Further to the north, on the Atlantic coast, there are some spectacular beaches, oriented to the West, taking direct waves that arrive from the Atlantic. Even in calm conditions, at least a meter and a half wave is guaranteed. We have visited Perranporth Beach and Fistral Beach. The latter is the most popular beach for surfing in England, and windsurfers are not very welcome. To make a clear idea of the spot, through a well-placed webcam, click here.
Moreover, as you can read in windsurf.co.uk, with strong wind coming from the sea, here conditions are suitable only for the more experienced windsurfers (same situation in Perranporth beach, which is a bit "easier", because the sandy beach is wide, and the wave, that breaks in the shallow waters off the coast, a little more muffled). Try to see the video of the Red Bull Storm Chase 2014, at the end of article, to get an idea of the worse (or better?) conditions that you may have on the Atlantic coast of Cornwall. A webcam at Perranport beach, is available in the English section of waterwind dedicated to webcams.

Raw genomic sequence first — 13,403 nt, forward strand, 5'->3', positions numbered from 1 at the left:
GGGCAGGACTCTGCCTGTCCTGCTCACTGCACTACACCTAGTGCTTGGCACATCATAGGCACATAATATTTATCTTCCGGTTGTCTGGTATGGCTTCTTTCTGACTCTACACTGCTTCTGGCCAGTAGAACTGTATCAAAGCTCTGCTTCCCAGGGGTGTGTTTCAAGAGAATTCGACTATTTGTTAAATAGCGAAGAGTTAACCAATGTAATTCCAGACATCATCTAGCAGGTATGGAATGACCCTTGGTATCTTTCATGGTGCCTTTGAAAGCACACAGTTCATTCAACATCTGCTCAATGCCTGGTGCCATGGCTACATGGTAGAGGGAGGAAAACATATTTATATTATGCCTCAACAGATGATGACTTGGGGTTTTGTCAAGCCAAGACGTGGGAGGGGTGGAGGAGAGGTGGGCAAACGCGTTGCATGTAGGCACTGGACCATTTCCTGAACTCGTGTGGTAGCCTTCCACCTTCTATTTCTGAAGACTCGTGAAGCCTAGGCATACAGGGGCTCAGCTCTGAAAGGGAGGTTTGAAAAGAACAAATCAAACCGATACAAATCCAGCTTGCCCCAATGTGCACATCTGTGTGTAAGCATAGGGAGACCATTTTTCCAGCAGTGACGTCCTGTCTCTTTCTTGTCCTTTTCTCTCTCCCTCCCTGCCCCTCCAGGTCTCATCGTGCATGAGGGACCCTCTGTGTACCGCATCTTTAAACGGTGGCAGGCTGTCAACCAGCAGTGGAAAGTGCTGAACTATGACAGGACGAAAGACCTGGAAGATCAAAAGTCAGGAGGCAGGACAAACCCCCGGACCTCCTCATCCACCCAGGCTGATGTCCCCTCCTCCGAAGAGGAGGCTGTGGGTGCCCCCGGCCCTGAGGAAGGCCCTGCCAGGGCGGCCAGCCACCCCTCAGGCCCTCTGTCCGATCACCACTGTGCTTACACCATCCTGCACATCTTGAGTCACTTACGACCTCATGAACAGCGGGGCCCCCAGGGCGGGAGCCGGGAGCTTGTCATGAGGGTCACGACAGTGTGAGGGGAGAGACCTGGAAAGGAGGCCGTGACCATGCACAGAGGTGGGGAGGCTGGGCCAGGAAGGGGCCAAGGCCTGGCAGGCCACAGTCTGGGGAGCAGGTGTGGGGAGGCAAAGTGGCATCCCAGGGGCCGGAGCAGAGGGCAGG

In both these two spots, but the discussion applies in general to all the coast of England, the session must also be carefully planned by checking tide-tables. In fact, tides, here, have some impressive range of several meters (also ten). They produce changes in beach width of even 100 meters. In addition, at high tide, because of the decisive change of slope of the beach, the shorebreak near the shore gets often bad, and makes it difficult to enter the water with the equipment (you have these conditions, for example, at Fistral beach). The tide, moreover, involves the formation of treacherous currents (if not dangerous). For example, at Fistral beach, with high tide, you have a current that flows to the northern part of the beach, pushing onto the rocks in that area. For these aspects, it is good to have a chat with the local riders.